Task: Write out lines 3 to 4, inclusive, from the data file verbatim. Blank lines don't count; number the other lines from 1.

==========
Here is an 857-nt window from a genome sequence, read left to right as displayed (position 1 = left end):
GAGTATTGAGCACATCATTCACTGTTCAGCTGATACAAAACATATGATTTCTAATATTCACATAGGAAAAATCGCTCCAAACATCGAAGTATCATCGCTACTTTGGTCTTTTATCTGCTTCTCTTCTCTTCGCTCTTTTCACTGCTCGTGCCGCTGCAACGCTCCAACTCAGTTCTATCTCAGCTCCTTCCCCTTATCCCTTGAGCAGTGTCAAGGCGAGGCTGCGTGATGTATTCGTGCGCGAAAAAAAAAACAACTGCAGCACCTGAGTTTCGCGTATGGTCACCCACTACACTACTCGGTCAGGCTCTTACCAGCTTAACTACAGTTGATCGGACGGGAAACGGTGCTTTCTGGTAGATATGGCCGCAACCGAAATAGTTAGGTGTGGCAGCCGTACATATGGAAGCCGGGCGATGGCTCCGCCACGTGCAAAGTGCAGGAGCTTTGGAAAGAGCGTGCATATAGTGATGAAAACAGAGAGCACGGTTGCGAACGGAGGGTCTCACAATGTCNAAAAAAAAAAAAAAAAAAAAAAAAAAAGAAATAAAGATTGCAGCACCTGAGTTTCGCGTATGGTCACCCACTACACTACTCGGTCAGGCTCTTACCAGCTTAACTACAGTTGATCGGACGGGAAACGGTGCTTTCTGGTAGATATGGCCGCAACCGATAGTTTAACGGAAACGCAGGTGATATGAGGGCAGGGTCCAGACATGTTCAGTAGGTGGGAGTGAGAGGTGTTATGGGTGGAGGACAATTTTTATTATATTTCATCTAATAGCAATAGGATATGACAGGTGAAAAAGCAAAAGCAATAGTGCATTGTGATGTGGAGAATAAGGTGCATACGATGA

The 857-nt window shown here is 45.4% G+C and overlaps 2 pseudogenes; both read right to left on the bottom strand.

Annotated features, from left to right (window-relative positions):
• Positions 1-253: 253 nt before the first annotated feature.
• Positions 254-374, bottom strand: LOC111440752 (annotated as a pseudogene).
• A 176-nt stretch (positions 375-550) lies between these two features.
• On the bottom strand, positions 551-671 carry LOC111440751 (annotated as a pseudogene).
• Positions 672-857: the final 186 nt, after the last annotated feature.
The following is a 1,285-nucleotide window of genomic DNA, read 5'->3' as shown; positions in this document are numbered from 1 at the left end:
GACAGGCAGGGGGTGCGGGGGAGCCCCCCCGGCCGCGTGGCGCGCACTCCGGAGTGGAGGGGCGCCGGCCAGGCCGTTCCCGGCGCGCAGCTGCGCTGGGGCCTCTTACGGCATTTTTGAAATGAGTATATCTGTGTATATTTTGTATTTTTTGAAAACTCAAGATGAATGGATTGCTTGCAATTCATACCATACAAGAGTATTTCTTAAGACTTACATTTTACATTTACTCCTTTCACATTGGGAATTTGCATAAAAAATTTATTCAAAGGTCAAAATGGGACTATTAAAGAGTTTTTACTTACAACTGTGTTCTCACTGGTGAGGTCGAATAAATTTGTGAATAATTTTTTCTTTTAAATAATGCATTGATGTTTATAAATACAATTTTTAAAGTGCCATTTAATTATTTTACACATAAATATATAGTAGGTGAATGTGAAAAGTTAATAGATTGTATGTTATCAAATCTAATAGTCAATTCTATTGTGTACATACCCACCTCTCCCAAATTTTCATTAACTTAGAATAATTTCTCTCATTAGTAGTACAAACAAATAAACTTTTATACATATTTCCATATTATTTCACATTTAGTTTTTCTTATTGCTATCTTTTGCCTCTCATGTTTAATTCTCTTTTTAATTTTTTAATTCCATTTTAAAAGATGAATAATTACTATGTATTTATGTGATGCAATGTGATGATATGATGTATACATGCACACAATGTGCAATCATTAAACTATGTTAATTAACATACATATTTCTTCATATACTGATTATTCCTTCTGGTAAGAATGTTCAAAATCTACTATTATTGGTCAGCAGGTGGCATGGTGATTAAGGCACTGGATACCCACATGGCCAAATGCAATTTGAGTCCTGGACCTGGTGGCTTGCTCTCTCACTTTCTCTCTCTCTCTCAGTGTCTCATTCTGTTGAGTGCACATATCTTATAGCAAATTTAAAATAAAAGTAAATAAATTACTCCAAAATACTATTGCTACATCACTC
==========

The 857-nt window shown here is 45.4% G+C and overlaps 2 pseudogenes; both read right to left on the bottom strand.

Annotated features, from left to right (window-relative positions):